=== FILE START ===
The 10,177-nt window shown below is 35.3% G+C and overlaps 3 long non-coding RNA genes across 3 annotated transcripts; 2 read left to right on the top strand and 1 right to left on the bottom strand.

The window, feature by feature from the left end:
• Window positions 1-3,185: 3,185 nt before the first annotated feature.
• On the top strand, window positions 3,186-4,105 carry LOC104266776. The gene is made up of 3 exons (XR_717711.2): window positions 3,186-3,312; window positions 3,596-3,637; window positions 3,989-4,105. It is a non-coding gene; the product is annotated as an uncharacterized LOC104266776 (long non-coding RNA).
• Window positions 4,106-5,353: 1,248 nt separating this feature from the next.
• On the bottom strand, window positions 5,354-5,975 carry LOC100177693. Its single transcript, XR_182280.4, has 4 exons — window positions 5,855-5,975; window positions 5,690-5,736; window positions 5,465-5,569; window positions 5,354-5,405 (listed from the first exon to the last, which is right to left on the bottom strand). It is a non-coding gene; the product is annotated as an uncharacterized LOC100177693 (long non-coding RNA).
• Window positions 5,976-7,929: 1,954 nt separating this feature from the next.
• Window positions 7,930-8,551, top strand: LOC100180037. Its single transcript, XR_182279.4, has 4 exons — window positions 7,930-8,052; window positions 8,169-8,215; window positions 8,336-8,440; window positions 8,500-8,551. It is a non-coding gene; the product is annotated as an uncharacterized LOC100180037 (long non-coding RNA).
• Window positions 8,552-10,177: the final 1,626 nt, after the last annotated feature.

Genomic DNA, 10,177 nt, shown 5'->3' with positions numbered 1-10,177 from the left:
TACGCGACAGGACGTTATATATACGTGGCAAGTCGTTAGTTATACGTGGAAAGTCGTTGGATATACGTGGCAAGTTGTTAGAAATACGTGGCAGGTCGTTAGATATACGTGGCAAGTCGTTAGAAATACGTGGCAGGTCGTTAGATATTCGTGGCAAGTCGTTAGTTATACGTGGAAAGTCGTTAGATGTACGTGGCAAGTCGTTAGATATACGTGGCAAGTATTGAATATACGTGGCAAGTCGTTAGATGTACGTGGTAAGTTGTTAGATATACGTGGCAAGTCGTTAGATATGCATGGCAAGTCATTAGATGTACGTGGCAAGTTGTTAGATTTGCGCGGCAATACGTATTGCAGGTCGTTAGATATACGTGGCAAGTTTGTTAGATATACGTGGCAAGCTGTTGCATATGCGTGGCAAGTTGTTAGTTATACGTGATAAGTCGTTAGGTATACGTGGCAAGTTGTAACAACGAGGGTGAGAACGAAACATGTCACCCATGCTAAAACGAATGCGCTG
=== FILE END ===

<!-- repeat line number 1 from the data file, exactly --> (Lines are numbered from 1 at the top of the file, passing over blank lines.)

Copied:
The 10,177-nt window shown below is 35.3% G+C and overlaps 3 long non-coding RNA genes across 3 annotated transcripts; 2 read left to right on the top strand and 1 right to left on the bottom strand.